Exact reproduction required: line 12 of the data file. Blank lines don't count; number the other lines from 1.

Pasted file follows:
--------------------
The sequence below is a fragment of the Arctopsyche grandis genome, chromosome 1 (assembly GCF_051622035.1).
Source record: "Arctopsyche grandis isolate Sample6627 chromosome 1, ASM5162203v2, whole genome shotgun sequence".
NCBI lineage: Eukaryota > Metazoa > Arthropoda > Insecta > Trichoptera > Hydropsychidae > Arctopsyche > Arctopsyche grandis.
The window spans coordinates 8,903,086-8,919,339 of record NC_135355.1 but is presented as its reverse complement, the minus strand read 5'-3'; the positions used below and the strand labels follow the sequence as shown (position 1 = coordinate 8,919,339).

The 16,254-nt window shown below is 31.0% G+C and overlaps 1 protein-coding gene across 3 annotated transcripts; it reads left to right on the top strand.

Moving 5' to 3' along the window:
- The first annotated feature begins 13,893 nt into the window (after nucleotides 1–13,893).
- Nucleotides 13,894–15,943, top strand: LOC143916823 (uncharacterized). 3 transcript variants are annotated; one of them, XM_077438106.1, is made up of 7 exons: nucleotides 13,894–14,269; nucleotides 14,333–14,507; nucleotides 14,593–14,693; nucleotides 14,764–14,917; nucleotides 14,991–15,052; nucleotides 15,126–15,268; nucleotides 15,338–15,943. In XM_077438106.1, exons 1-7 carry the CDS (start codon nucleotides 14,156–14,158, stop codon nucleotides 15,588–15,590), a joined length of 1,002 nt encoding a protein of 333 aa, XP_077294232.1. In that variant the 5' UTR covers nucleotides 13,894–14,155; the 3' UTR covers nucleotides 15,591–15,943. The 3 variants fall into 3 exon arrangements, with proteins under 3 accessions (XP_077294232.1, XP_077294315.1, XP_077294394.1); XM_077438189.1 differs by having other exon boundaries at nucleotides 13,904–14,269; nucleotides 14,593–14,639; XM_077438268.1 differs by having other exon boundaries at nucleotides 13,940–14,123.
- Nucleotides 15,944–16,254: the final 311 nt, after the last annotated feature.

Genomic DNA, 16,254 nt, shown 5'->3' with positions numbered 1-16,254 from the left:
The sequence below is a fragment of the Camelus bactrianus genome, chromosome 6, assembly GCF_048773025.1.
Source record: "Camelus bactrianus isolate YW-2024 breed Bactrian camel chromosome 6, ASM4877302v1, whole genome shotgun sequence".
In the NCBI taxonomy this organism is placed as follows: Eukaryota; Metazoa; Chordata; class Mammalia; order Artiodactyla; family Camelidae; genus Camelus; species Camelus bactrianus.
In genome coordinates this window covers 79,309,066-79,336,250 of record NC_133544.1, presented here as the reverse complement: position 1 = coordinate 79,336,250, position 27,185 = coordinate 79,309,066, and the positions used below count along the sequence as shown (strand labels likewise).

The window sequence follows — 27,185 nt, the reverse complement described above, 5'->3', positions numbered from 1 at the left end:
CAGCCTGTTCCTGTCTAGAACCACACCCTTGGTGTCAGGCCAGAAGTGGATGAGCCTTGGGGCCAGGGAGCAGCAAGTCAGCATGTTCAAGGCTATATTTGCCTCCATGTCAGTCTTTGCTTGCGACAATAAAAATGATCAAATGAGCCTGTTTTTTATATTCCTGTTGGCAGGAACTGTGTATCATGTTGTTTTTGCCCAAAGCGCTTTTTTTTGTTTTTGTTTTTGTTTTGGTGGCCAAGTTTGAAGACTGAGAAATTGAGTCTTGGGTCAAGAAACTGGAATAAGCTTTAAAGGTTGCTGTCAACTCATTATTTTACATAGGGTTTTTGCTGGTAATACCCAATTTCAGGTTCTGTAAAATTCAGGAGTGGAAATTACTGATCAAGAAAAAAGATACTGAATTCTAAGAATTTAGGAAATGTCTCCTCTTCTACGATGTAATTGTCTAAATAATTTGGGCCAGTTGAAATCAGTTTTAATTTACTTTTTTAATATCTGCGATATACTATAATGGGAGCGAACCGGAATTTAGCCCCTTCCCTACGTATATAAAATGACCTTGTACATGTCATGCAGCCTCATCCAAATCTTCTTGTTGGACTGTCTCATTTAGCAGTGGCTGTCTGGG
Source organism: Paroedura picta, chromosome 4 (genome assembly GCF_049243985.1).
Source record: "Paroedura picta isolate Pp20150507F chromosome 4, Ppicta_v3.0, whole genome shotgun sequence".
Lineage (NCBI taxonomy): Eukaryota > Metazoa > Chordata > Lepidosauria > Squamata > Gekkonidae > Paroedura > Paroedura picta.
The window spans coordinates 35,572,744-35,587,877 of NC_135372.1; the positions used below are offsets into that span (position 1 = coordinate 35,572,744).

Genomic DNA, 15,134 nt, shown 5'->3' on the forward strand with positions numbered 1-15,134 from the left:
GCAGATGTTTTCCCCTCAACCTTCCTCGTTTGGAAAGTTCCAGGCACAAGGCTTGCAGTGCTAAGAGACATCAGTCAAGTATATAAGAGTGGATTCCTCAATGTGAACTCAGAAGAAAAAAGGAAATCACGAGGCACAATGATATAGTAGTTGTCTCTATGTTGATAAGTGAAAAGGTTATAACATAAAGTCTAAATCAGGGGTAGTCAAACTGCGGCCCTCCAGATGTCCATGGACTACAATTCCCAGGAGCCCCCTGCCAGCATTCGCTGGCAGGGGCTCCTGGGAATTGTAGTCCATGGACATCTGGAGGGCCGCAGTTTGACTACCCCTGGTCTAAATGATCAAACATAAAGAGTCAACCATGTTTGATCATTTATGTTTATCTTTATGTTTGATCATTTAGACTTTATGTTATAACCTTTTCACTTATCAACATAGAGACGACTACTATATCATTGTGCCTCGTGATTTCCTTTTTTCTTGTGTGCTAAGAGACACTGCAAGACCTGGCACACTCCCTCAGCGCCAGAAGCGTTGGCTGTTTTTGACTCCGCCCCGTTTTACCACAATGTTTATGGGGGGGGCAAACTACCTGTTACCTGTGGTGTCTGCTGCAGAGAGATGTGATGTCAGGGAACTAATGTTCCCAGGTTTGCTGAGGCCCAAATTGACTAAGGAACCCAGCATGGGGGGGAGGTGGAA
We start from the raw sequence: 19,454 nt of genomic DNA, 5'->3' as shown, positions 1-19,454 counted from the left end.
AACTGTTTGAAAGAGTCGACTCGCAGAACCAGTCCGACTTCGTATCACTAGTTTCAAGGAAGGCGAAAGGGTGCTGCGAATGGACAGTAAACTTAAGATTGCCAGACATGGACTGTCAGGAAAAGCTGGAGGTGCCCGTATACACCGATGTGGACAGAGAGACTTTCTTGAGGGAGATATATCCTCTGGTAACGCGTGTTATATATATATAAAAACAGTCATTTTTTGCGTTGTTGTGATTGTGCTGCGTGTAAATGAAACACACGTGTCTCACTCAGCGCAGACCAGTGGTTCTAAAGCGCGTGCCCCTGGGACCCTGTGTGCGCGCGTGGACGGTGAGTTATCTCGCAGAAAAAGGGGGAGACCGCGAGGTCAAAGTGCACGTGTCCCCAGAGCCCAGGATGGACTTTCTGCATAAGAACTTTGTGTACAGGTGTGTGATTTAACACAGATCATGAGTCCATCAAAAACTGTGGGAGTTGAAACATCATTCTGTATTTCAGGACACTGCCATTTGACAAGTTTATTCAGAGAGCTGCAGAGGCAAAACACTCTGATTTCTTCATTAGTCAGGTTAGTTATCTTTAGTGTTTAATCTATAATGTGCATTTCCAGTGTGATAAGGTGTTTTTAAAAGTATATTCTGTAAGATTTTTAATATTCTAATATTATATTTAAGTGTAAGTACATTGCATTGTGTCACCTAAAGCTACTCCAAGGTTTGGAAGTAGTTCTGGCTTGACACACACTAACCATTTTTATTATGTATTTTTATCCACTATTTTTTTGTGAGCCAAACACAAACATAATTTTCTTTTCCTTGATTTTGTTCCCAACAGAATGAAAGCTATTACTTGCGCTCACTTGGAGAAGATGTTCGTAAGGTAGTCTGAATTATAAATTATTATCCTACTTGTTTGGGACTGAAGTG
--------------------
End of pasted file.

Source record: "Camelus bactrianus isolate YW-2024 breed Bactrian camel chromosome 6, ASM4877302v1, whole genome shotgun sequence".